We recently talked to Japanese band Dir En Grey, who offer a crazy musical and emotional roller-coaster. We asked guitarist Kaoru to help us understand what makes Japanese music and art so special. It was also a good opportunity to talk about the band’s new album, Arche, which revolves around pain – a subject more unifying than any other, according to him.

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Interviews   

When the white snake puts on its purple coat


David Coverdale - Whitesnake by Mark Weiss“Non, je ne regrette rien”, as Édith Piaf would put it. Now those lyrics apply to David Coverdale, who went back to his distant past to put together The Purple Album, Whitesnake’s latest record, made up of covers from his era in Deep Purple. It is with unmitigated pleasure that we listen to him talk about the surprising genesis of this project, but also about his memories from the years 1973-1976, his relationship with Ritchie Blackmore and the late Jon Lord, everything the experience has brought him, and his genuine, never-ending gratitude. Now, in the 2010s, Coverdale has the same passion for music and the idea of creating it that he had at the time – even if he’s aware that time does fly, and if it’s obvious he’s wondering what the future will be made of. The Purple Album could be his last rock record, he confesses, without too much confidence.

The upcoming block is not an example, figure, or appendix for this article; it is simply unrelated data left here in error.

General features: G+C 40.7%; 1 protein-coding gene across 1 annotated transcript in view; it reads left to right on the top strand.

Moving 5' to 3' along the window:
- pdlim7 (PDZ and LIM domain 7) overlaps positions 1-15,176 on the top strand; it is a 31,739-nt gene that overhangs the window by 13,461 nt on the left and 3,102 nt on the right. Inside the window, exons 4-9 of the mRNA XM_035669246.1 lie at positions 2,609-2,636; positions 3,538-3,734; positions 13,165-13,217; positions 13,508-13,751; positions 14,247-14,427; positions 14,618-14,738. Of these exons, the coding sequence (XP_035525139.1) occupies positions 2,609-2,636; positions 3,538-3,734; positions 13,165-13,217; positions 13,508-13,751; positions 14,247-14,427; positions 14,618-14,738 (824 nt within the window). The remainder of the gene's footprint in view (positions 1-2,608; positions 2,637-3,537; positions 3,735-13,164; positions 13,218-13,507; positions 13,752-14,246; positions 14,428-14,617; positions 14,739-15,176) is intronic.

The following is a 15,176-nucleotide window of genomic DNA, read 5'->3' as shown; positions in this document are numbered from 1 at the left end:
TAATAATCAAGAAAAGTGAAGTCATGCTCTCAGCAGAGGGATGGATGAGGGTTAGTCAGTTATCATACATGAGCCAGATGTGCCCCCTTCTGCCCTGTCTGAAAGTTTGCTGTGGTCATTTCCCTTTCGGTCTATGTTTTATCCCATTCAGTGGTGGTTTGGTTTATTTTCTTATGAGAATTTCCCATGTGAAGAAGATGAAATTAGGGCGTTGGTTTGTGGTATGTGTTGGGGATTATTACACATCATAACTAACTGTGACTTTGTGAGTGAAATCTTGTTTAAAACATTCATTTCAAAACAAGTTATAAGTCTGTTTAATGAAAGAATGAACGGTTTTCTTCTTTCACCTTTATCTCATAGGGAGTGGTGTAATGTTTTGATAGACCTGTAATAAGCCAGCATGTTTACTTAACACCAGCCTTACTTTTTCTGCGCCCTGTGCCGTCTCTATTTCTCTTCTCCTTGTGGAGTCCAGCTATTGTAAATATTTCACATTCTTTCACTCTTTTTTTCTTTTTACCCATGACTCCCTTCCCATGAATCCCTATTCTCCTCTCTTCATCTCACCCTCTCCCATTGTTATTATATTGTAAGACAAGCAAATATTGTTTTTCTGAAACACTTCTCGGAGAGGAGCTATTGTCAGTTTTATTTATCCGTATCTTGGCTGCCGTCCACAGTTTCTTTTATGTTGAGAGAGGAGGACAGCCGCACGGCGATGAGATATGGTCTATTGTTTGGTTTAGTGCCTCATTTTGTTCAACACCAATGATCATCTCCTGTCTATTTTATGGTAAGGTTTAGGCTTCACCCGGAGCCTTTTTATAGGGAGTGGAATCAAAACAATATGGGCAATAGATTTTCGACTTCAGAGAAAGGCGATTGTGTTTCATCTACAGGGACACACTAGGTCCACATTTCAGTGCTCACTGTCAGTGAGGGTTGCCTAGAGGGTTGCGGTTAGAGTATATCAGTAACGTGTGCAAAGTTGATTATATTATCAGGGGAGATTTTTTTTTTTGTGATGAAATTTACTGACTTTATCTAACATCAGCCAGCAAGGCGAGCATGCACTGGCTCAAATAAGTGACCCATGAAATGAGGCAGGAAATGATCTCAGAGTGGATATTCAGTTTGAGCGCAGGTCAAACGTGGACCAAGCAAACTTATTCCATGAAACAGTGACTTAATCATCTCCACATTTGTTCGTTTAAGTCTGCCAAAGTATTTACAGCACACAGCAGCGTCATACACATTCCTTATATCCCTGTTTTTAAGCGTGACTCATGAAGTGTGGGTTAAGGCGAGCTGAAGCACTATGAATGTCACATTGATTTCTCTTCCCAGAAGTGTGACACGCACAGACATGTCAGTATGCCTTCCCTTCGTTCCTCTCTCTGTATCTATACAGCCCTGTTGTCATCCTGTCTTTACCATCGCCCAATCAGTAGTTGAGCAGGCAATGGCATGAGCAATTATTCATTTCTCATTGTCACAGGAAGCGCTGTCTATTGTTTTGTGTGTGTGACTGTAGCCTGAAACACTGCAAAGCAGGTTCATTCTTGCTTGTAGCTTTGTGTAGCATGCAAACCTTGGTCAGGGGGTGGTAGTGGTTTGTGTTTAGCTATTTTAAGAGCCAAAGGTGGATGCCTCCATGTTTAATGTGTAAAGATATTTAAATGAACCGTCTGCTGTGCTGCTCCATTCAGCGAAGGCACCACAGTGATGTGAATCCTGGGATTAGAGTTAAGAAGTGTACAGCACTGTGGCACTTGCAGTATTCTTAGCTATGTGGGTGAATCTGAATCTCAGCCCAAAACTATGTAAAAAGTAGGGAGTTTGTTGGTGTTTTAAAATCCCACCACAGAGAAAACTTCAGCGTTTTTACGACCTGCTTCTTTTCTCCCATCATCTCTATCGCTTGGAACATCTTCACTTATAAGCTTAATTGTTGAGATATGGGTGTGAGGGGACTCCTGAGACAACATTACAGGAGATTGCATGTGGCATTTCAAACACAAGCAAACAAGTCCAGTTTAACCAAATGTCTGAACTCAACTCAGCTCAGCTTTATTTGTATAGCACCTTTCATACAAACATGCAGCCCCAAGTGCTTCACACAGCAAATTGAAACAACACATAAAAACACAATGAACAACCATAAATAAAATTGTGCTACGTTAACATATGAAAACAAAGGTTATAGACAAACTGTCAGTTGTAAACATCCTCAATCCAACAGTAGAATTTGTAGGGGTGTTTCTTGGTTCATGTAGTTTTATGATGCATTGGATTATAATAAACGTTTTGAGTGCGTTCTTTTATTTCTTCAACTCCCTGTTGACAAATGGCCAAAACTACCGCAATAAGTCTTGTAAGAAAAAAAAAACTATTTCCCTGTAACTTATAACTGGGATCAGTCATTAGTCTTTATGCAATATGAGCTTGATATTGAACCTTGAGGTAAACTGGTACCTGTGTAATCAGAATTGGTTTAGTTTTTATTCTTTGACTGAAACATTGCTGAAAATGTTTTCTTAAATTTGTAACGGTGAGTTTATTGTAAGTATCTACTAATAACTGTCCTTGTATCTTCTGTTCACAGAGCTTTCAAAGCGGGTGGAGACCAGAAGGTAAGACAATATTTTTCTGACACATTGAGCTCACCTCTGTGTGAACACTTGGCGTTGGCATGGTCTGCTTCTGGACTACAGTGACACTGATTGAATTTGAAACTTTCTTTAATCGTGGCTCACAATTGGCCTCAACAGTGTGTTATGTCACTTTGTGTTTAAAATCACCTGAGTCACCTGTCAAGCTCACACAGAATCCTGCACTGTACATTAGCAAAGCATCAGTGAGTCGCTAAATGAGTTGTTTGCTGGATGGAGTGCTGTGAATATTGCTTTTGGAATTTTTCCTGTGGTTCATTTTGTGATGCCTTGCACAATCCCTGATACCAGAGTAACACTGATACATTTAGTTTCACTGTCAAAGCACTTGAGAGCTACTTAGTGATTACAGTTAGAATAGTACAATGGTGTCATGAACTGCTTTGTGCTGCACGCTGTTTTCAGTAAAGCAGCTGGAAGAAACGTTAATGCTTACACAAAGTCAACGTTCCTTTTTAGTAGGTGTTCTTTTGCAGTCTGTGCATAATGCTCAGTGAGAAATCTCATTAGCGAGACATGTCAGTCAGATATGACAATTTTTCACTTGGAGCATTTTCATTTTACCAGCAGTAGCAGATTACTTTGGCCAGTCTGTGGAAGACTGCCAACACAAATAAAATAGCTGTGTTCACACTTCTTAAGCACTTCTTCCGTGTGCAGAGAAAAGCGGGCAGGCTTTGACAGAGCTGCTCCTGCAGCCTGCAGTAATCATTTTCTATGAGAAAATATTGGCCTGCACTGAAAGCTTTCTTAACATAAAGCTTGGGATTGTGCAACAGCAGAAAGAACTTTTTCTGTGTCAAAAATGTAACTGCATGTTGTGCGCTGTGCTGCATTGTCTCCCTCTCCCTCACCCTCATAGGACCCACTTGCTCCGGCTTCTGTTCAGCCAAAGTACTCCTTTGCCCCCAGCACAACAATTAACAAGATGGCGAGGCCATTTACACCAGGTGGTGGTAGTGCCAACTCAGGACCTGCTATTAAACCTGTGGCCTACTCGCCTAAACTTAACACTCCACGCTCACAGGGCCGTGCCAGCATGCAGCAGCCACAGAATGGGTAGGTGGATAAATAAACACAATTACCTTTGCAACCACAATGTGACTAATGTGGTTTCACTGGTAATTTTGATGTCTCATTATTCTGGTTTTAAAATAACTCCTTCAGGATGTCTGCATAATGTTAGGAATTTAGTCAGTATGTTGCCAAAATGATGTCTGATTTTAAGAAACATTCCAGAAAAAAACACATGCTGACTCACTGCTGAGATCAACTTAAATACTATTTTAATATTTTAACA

At any rate, it is the first album since the departure of guitarist Doug Aldrich, who rekindled the fire in Whitesnake’s music in the space of two records. Consequently, it’s also the first with his new guitarist, Joel Hoekstra, whose talent as a classical musical never ceases to amaze him. It might also be a good opportunity to start considering a more acoustic and intimist music. But he’ll tell you that himself, too.